Lord Deben – head of Climate Change Cttee – UK…

lord-deben-–-head-of-climate-change-cttee-–-uk…

Lord Deben – head of Climate Change Cttee – UK…

Lord Deben – head of Climate Change Cttee – UK must drop plans for airport expansion
2021-10-21 08:11:00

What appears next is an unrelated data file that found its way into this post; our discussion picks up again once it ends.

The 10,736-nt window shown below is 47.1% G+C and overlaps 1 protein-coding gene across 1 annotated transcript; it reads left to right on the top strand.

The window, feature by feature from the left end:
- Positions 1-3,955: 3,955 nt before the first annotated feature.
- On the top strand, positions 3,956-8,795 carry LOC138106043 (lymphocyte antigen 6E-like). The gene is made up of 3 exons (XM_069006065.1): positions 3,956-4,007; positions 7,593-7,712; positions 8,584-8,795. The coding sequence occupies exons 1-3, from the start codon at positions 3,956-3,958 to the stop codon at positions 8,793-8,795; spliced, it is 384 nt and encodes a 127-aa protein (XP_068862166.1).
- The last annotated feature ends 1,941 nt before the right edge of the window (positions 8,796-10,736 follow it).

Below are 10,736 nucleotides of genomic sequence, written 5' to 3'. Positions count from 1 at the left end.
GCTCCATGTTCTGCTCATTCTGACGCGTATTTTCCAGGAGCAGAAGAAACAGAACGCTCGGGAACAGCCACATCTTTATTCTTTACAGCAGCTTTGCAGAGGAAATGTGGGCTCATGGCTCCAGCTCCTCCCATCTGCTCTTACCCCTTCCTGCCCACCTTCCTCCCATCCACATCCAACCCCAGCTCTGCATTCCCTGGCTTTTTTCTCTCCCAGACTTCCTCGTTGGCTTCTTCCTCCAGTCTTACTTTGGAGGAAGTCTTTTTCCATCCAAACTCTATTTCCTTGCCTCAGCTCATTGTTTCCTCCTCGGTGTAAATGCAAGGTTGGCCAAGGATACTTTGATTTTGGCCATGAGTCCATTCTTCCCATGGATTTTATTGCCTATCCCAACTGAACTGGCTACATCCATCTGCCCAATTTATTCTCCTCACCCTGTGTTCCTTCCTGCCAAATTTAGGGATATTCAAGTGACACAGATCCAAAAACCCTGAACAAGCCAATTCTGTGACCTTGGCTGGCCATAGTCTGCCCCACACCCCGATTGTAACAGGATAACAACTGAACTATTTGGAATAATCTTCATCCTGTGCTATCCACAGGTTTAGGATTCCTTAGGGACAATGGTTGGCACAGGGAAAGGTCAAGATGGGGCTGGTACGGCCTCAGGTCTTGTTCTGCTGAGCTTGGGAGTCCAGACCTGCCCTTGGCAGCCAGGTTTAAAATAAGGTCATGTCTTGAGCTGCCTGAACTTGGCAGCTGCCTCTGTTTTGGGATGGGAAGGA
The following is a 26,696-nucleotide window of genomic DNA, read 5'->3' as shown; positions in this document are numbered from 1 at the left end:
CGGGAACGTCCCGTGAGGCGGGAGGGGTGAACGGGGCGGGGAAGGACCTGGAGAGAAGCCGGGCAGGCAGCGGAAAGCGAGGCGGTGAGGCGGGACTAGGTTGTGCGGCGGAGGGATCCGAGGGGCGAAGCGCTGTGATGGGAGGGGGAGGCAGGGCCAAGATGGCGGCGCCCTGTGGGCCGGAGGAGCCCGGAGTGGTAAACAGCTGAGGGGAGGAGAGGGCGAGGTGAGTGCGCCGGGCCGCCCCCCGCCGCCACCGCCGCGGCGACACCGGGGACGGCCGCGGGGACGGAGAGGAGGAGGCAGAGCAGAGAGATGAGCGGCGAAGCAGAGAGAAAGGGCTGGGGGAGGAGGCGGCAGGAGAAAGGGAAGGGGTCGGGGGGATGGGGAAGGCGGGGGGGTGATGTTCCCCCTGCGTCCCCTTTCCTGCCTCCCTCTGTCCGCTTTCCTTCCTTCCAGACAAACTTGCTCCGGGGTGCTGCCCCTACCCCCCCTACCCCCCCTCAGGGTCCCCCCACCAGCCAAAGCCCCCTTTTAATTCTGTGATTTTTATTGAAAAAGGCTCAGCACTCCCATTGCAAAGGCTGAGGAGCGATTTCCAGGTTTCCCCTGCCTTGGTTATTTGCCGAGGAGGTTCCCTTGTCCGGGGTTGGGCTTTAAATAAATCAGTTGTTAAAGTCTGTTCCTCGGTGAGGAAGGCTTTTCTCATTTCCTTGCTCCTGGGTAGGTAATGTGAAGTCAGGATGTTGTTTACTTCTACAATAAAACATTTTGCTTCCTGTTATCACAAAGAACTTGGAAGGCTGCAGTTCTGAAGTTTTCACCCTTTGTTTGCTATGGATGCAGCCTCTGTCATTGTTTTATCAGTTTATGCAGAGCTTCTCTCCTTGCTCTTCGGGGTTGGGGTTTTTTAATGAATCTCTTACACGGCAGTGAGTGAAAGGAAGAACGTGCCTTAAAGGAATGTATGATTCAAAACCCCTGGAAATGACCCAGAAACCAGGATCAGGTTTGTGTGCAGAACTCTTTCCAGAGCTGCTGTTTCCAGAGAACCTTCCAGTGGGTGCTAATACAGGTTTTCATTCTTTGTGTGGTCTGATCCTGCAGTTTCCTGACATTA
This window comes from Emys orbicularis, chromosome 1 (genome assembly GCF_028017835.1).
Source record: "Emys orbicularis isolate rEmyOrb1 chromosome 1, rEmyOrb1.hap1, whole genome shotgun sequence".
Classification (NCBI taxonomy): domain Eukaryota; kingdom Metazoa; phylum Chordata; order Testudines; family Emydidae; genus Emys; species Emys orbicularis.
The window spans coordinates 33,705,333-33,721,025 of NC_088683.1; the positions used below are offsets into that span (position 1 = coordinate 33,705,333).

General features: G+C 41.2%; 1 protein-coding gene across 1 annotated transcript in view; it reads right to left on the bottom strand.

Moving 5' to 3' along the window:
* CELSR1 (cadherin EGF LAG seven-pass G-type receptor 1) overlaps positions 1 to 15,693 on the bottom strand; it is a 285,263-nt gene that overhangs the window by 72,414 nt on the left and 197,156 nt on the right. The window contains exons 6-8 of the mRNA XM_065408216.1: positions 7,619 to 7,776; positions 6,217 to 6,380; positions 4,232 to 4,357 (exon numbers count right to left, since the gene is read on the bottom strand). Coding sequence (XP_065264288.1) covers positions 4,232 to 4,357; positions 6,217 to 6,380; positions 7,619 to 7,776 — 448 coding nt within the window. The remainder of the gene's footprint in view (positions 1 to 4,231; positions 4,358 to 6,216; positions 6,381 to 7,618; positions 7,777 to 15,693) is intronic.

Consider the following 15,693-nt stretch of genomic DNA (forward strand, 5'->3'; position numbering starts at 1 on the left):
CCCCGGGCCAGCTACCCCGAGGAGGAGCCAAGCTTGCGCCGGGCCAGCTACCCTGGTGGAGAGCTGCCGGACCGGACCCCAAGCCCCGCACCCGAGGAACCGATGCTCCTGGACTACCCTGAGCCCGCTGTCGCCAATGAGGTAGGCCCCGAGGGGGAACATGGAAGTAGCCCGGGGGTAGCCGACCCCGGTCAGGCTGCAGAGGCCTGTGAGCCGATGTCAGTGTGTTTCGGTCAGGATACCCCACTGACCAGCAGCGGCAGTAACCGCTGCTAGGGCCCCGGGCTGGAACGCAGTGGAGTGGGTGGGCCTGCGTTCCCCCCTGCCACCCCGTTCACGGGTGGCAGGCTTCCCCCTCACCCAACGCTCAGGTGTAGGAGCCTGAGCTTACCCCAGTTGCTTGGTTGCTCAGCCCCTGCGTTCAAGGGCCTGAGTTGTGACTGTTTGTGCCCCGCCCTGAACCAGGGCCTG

Lord Deben, the Chair of the Climate Change Committee, has told the Airport Operators Association that the UK must drop plans for airport expansion if it is to meet carbon reduction targets.  Lord Deben said “There is not any space for airport expansion … The idea we are going to have a whole lot of airports expanding – we are just not in that world.” Currently there are up to 10 UK airports planning physical expansion, including Heathrow and Gatwick.  Lord Deben said “The government has to make it easier and simpler to be good and hard and expensive to be bad. At the moment it is often more expensive and more complicated to be good….This is not about fiddling about around the edges … We’ve allowed climate change to get out of hand.”  Meanwhile a document produced by the government’s “nudge” unit (the Behavioural Insights Team), about necessary UK behaviour changes, was removed from the BEIS website.  It contained a few suggestions about reducing demand for air travel, including encouraging more domestic holidays and more rail travel to Europe – acknowledging that stopping British people wanting foreign holidays, by air, would be very, very hard. .Tweet UK meat tax and frequent-flyer levy proposals briefly published then deleted Government ‘nudge unit’ document published alongside net zero strategy before being withdrawn within hours The report raises concerns over the expansion of airports contained in government policy and the tax exemptions given to the aviation sector. By Sandra Laville (The Guardian) Wed 20 Oct 2021 A blueprint to change public behaviour to cut carbon emissions, including levies on high-carbon food and a reduction in frequent flying, was published by the government alongside its net zero strategy on Tuesday but was withdrawn within a few hours. Recommendations in the blueprint are in contrast to Boris Johnson’s promise in the strategy foreword that transitioning to net zero could happen without sacrificing the things we love. “This strategy shows how we can build back greener, without so much as a hair shirt in sight,” the foreword stated. “In 2050 we will still be driving cars, flying planes and heating our homes, but our cars will be electric, gliding silently around our cities, our planes will be zero emission, allowing us to fly guilt-free, and our homes will be heated by cheap, reliable power drawn from the winds of the North Sea.” The blueprint, however, emphasises that tackling the climate crisis requires “significant behavioural change”. According to the document, titled Net Zero: principles for successful behaviour change initiatives, and produced by the behavioural insights team, or “nudge unit”, the British public may have to reduce its demand for high-carbon activities such as flying and eating ruminant meat, among other changes. The r

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